In a wooded outpost of northwestern Wisconsin, a slender girl with matted hair and shoes too big for her feet appeared late Thursday afternoon at the door of Kristin Kasinskas, a teacher at a nearby school.

The young girl was accompanied by a neighbor, who told Kasinskas: "This is Jayme Closs! Call 911!"

With that command, reported the Minneapolis Star Tribune, a months-long manhunt came to a dramatic finish. A suspect in the case is now in custody.

The 13-year-old girl had been missing for three months after her parents were found dead in October; but she had fled her captor and sought help from a woman walking her dog east of Gordon, Wis., a tiny town about 65 miles north of the Closs family home in Barron, Wis.

FILE - In this Oct. 23, 2018, file photo, a Barron County, Wis., sheriff's vehicle is parked outside the home where James Closs and Denise Closs were found fatally shot on Oct. 15. The Barron County Sheriff's Department said on its Facebook page that the missing teenager Jayme Closs has been found alive Thursday, Jan. 10, 2019, and that a suspect was taken into custody. (AP Photo/Jeff Baenen, File)

The neighbor, who was not named, told the newspaper that she thought she recognized the girl, whose photograph was plastered across the state. When Jayme gave her name, the two raced to the nearest home to seek help.

The teenager spent 20 minutes inside the Kasinskas home, declining both food and water. She met the teacher's new puppy, Penny, and told the Gordon residents she didn't know where she was, or anything about the town.

Authorities announced Jayme's discovery Thursday evening, noting that the teen had been found at 4:43 p.m. in Gordon and that a suspect had been taken into custody about 10 minutes later.

"We promised to bring Jayme home and tonight we get to fulfill that promise," Barron County Sheriff Chris Fitzgerald wrote in a Facebook post. "From the bottom of my heart THANK YOU!"

Jayme's aunt, Jen Smith, told ABC's "Good Morning America" that when she heard her niece had been found alive: "I just cried lots of happy tears. I just wanted to scream very loudly."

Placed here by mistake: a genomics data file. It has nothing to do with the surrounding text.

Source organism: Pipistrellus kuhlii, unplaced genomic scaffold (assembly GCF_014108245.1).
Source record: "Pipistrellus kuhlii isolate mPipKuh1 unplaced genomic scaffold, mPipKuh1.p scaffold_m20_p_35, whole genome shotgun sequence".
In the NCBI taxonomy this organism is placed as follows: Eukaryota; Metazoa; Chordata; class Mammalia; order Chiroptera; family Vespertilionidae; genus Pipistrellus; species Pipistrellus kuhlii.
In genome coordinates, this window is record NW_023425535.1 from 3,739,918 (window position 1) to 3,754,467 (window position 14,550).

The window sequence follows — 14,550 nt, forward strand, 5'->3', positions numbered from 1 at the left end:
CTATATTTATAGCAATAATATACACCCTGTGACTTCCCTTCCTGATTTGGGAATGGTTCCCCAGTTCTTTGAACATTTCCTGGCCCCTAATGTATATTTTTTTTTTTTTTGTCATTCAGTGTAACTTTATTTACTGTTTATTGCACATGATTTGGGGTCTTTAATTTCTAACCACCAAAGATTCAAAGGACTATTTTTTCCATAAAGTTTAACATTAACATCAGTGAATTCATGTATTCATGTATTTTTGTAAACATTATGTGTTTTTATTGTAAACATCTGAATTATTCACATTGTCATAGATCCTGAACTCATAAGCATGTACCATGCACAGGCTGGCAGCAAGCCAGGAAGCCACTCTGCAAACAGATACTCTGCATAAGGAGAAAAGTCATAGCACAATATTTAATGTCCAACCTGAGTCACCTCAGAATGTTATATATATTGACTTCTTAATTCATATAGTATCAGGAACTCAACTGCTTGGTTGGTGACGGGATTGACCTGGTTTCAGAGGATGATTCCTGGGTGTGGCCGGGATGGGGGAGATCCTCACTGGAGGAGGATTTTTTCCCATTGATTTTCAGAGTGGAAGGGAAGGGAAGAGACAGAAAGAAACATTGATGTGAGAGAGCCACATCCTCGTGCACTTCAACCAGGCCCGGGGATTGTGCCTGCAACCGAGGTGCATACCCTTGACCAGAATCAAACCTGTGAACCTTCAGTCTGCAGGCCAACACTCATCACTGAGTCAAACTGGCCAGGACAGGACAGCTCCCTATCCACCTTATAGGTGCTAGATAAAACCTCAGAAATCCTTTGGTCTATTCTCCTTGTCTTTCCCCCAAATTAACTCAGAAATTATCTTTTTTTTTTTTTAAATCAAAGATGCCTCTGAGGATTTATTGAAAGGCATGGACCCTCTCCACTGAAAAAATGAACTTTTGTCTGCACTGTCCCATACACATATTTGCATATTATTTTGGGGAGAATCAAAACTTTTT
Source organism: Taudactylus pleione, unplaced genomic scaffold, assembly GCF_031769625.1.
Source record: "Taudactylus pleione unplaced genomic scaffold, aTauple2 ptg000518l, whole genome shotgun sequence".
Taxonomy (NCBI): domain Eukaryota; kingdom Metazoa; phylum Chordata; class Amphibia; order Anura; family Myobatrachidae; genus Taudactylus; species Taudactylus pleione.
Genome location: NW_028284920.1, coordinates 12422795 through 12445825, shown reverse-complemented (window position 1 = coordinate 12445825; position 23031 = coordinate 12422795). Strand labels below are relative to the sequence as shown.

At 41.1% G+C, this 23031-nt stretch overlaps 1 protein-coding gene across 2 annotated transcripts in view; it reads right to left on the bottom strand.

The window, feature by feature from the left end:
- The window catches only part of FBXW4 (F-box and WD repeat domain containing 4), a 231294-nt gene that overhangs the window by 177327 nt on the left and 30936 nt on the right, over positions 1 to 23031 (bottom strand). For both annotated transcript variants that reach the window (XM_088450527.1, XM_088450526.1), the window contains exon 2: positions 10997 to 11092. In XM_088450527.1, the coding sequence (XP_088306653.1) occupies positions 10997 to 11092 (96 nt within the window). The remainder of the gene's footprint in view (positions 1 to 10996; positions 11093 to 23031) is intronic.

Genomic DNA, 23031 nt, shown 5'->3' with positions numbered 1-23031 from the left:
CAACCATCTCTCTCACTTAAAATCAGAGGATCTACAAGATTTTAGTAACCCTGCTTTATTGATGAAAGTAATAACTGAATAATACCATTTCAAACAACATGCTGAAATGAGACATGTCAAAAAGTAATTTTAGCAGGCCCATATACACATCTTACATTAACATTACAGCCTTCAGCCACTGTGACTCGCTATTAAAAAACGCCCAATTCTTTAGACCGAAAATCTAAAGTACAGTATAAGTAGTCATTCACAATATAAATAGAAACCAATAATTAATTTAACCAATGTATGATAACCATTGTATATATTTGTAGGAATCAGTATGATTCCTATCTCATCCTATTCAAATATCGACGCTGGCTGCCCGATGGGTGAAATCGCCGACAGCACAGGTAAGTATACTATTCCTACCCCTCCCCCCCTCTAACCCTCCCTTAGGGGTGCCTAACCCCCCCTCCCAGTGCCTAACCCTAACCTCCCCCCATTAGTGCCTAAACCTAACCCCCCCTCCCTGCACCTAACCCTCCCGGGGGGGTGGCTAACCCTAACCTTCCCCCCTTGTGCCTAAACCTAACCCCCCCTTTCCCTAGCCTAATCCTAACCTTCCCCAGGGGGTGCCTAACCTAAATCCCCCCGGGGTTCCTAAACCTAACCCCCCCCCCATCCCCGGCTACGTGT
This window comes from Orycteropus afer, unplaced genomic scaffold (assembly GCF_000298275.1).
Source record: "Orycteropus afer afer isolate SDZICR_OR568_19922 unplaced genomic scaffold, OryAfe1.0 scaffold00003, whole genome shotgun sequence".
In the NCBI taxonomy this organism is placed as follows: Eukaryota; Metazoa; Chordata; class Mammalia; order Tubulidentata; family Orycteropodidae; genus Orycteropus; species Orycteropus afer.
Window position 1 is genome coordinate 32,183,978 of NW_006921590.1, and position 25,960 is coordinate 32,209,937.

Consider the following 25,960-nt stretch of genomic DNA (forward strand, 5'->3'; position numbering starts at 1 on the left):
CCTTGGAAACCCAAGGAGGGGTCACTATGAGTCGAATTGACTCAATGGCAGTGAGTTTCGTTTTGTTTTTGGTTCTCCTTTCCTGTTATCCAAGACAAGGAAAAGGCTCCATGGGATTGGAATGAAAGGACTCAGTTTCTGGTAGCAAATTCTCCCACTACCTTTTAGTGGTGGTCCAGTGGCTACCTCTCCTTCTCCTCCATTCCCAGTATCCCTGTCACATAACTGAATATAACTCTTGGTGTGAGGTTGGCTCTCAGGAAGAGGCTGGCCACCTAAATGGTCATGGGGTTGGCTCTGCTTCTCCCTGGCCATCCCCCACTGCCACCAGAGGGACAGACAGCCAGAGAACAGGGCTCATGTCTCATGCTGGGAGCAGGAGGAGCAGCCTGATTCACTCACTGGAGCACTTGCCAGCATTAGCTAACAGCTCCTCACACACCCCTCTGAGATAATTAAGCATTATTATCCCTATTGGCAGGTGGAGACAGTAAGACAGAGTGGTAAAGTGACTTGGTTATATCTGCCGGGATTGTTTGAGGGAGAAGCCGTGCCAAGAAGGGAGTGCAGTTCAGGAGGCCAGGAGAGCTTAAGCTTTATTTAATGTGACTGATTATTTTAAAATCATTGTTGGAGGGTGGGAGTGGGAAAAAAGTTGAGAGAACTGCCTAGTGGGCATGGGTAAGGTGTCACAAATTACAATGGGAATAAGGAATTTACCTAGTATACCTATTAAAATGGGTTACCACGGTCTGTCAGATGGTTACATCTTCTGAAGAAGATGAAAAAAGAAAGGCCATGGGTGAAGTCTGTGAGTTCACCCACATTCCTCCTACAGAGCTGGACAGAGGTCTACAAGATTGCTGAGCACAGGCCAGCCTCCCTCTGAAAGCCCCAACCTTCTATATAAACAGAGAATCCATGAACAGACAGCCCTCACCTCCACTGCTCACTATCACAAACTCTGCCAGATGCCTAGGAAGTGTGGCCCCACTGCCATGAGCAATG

Smith said authorities told her that her niece had escaped from her captor and was now safe and resting in a nearby hospital. Smith said she will be reunited with Jayme on Friday afternoon.

"I'm going to give her the biggest hug and tell her that I'm here for her and that I love her very much," she said.

The sheriff's department was at the center of an investigation that grew to include local, state and federal investigators. Tips poured in as the girl's name rose to the top of the FBI's missing persons list. Authorities offered $50,000 for her recovery.

A corps of volunteers, at one point numbering 2,000 people, searched rural Barron for the girl, whose disappearance, and the grisly death of her parents, shocked the northwestern Wisconsin community of about 3,300. James Closs, 56, and Denise Closs, 46, had worked at the local turkey plant.

A mysterious 911 call, placed around 1 a.m. on Oct. 15, led police to the family home.

The front door had been kicked in, and the parents were found dead from gunshot wounds. There was no gun found on the scene, and police discovered no obvious motive.

Their daughter was nowhere to be found, and police believed she had been kidnapped. An Amber Alert was issued that afternoon.

FILE - In this Oct. 23, 2018, file photo, volunteers cross a creek and barbed wire near Barron, Wis., on their way to a ground search for 13-year-old Jayme Closs who was discovered missing Oct. 15 after her parents were found fatally shot at their home. Wisconsin authorities are scaling back their ground search for Closs, saying their investigation into her abduction is entering a new phase. Incoming tips have declined, so authorities are transitioning from a round-the-clock reactive operation to a more methodical investigative approach. (AP Photo/Jeff Baenen, File)

"Based on our investigation thus far, we believe Jayme was in the home at the time of the homicides, and we believe she is still in danger," Fitzgerald told reporters on Oct. 17.

The sheriff added, "Here in Barron County, we all know that these things just don't happen here."

Earlier Thursday, authorities had denied reports spreading on social media that Jayme had been found in southeastern Wisconsin after rumors circulated of a large police presence there. Her relatives feared the worst.

"There was rumors earlier today, and I prayed and prayed, and they come to not be true," another aunt, Sue Allard, told CBS affiliate WCCO. "And I just shut myself totally down. I thought today was going to be the day, and then I find out two hours later that she's found, and I just cannot believe this."

When she learned that her niece was in fact safe, Allard said, she cried tears of joy.

"Praise the Lord," she told the Star Tribune.

A cousin, Seara Closs, took to social media to share her relief, tweeting: "She is alive and on her way home from the bottom of my heart thank you all for the help!!! I can never repay each and everyone one of you for posting and sharing and contributing to the search of my cousin Jayme Closs!!!! Thank you so much everyone!!!! I love you all."

The National Center for Missing and Exploited Children said it was "overjoyed" by the news that Closs had been found alive.

“Jayme is an example of why we never lose hope and never stop searching,” the organization said on Facebook.